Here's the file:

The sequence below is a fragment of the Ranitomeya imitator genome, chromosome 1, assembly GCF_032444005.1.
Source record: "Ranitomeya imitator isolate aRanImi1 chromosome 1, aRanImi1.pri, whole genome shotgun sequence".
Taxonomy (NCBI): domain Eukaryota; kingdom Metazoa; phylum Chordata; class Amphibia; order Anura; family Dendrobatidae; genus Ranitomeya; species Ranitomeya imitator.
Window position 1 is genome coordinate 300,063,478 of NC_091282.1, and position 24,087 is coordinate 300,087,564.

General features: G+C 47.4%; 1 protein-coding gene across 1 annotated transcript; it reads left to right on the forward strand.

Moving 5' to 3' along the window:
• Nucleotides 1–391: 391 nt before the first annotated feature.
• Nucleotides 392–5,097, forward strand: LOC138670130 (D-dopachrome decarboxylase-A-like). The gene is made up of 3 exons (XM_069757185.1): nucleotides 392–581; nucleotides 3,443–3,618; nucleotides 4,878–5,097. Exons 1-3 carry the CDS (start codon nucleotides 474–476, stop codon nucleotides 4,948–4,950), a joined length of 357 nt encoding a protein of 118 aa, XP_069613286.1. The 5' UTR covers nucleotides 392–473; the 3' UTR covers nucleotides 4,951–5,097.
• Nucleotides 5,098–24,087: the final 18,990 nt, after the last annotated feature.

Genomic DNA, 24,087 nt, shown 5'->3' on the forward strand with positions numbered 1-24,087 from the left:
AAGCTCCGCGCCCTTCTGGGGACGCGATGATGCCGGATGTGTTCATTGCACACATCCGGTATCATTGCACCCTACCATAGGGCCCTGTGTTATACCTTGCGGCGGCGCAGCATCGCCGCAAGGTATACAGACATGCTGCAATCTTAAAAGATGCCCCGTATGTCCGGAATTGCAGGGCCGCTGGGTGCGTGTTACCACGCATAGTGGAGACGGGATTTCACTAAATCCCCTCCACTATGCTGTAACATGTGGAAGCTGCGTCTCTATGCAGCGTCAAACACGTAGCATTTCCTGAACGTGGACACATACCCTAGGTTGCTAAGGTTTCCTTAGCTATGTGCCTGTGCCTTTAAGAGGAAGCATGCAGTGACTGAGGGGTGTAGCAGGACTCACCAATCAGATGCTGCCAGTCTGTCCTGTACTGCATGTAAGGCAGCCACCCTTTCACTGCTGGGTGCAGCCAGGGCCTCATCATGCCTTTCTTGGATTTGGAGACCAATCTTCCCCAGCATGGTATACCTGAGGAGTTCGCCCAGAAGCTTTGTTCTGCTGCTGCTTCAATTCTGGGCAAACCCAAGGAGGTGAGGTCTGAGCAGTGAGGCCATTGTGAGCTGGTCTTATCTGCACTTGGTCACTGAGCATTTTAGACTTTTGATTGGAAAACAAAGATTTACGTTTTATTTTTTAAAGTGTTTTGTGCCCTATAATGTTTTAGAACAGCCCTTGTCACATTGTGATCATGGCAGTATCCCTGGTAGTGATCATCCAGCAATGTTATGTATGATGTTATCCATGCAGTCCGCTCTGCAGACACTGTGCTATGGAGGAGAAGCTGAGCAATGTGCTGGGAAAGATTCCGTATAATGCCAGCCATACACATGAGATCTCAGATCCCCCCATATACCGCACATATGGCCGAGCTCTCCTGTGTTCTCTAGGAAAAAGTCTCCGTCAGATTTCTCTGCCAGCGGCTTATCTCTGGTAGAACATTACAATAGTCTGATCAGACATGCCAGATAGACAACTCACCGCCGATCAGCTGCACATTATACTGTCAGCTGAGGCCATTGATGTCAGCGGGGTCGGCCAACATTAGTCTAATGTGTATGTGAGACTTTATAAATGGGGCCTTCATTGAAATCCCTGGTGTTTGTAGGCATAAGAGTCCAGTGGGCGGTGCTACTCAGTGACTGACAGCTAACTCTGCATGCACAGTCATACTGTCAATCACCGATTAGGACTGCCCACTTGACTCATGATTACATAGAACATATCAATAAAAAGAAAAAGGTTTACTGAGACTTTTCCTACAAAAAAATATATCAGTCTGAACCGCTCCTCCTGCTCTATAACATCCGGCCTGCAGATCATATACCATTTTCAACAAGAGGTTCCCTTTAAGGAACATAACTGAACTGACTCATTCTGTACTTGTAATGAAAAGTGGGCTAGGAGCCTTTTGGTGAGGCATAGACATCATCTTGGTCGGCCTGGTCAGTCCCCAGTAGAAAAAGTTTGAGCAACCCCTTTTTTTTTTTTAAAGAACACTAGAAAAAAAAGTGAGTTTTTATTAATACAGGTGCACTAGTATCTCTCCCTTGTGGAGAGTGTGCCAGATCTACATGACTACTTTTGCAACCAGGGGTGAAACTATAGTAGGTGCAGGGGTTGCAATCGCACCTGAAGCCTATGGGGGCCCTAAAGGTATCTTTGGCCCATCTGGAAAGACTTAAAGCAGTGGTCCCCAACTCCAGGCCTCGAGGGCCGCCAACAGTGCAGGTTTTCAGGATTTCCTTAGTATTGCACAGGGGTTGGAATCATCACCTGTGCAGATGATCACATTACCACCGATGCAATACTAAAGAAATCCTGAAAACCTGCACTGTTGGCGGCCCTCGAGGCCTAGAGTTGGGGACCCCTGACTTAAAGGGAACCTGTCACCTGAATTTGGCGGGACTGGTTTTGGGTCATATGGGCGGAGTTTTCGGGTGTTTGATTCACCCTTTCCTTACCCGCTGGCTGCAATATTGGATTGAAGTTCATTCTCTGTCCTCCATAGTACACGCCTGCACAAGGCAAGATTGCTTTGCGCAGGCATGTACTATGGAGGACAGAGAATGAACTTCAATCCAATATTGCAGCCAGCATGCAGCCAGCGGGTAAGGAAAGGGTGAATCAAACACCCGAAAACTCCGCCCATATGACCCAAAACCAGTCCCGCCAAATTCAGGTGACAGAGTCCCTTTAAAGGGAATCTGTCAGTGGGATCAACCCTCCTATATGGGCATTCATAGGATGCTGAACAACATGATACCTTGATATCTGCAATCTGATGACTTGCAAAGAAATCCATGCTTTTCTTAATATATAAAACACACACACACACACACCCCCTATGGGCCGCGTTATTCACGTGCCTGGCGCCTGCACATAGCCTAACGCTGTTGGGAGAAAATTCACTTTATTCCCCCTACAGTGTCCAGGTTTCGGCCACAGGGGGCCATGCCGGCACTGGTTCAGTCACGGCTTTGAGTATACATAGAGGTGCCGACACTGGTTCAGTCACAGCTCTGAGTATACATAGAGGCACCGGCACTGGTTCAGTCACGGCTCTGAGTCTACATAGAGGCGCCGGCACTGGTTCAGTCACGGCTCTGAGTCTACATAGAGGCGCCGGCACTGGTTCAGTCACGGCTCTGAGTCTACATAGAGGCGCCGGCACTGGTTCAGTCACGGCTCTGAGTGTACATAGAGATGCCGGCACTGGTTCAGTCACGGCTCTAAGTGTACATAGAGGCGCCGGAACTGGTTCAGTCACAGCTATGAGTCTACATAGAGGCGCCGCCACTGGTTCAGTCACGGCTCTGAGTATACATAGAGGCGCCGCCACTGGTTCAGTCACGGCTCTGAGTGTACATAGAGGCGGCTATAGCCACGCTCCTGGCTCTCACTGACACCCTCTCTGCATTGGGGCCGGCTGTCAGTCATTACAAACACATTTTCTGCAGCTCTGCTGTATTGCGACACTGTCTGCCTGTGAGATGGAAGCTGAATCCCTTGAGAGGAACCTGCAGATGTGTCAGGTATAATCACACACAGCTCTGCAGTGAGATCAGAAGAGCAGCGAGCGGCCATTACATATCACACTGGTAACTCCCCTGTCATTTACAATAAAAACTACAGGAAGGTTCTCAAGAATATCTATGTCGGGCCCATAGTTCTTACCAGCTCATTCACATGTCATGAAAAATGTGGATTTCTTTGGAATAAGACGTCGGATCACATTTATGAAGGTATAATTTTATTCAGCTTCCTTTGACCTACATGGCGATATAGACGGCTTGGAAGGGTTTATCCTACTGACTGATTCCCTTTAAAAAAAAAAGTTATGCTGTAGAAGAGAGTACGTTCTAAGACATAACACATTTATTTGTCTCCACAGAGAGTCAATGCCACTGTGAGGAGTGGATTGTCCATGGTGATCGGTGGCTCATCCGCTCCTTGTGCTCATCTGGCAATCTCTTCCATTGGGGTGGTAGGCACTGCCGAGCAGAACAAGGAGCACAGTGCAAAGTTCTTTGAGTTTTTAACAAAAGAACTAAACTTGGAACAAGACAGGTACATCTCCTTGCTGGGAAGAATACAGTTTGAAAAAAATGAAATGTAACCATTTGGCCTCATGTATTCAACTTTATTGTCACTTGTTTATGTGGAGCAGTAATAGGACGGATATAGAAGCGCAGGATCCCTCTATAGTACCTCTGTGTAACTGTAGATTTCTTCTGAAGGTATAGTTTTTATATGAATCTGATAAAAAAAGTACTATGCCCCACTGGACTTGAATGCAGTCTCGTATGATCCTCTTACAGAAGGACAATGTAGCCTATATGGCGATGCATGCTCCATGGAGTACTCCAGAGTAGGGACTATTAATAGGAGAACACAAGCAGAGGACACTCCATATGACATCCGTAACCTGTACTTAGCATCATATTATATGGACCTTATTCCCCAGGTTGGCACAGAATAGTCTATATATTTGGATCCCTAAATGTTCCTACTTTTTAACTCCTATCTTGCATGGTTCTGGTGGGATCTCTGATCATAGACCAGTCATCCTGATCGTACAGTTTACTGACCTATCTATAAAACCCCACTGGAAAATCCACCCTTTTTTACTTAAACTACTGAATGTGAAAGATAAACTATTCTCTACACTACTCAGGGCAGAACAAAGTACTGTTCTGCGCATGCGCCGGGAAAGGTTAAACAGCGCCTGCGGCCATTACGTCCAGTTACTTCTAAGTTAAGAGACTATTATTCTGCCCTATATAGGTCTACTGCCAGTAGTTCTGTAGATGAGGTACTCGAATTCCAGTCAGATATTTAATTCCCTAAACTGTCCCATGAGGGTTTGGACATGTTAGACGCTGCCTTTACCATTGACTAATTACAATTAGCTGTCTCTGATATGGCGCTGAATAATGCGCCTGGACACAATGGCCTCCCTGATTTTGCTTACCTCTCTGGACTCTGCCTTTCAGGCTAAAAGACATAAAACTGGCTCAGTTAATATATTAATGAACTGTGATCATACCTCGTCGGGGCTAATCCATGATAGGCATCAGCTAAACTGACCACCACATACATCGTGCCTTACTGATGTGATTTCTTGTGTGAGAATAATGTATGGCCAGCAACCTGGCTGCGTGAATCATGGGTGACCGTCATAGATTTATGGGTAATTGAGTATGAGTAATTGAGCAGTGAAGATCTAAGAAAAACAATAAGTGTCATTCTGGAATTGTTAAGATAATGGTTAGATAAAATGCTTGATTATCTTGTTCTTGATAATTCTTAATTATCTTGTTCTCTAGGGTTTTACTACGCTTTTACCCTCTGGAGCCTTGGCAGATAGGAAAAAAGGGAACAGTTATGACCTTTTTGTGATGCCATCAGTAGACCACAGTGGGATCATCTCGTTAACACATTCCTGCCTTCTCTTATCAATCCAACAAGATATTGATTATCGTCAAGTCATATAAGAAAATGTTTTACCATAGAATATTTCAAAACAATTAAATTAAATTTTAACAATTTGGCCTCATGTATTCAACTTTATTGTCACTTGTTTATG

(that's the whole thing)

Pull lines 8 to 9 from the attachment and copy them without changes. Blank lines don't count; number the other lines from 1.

• Nucleotides 392–5,097, forward strand: LOC138670130 (D-dopachrome decarboxylase-A-like). The gene is made up of 3 exons (XM_069757185.1): nucleotides 392–581; nucleotides 3,443–3,618; nucleotides 4,878–5,097. Exons 1-3 carry the CDS (start codon nucleotides 474–476, stop codon nucleotides 4,948–4,950), a joined length of 357 nt encoding a protein of 118 aa, XP_069613286.1. The 5' UTR covers nucleotides 392–473; the 3' UTR covers nucleotides 4,951–5,097.
• Nucleotides 5,098–24,087: the final 18,990 nt, after the last annotated feature.